Herbal medicine, by contrast, can be harmful, because it has more ingredients, they are often toxic, and their composition and dose are far less rigorously controlled. The notion that herbal medicine is somehow safer than modern pharmaceuticals is logically nonsense.

By definition, an antibiotic, natural or otherwise, is supposed to kill bacteria and other microbes. This is why oral antibiotics are usually prescribed for a limited time, because they often cause gastro-intestinal complications: they kill essential gut microbes just as easily as they kill the microbes that cause infection.

For Septoguard, however, things are different. The package insert says you can use it to treat various infections, but primarily, you should take it as a “daily health supplement to boost the immunity”. If you’re taking an antibiotic that you can take every day, indefinitely, without prescription, you’re not taking an antibiotic. You’re taking a placebo with no known action.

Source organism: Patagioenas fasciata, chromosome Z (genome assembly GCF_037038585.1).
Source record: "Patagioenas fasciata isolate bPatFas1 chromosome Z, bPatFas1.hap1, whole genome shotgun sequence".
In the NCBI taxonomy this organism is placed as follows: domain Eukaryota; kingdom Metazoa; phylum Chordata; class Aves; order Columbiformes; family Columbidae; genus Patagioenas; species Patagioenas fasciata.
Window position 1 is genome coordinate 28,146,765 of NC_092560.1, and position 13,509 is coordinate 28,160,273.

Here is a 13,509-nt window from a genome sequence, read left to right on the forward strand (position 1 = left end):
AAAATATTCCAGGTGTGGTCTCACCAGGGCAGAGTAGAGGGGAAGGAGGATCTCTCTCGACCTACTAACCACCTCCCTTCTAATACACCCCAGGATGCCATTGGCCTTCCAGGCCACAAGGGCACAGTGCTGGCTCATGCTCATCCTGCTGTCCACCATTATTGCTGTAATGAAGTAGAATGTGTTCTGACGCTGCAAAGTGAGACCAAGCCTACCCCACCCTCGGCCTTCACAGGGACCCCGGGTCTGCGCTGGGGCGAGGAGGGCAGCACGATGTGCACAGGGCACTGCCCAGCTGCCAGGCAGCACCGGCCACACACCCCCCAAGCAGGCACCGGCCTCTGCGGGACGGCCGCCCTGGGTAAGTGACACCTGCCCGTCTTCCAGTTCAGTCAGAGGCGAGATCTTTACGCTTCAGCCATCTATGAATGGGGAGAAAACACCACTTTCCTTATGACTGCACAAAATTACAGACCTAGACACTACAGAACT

The Septoguard insert says is has not been evaluated by the Medicines Control Council. Not that I hold much stock in government bureaucrats. Laws about medicine classification, evaluation and scheduling do not prevent quacks from selling industrial bleach enemas to the gullible mothers of children, who proceed to burn out the child’s intestinal lining, fish it out of the toilet, and post pictures to Facebook, believing them to be the parasites that supposedly cause autism.

But not having been evaluated by the Medicines Control Council (MCC) is an admission that Septoguard has not been tested for quality, safety and efficacy for its intended purpose. One might hope that the makers appealed to a private alternative for scientific testing, but there is no claim whatsoever about the product’s quality, safety or efficacy.

On the contrary. The insert concludes by saying, “This medicine is not intended to diagnose, treat, cure or prevent any disease.”

There we have it. The product’s own insert says it doesn’t work, and is not intended to work.

Of course, this statement exploits a legal loophole. By not claiming to be medicine, it avoids having to be registered as a medicine by the MCC. It does, however, suggest that the maker has no confidence that the substance would pass tests for quality, safety and efficacy.

Yet the University of the Western Cape will teach you all about its scientific underpinnings, and pharmacists will proudly display it on their shelves, lending it a veneer of respectability that real medical practitioners ought to be ashamed of.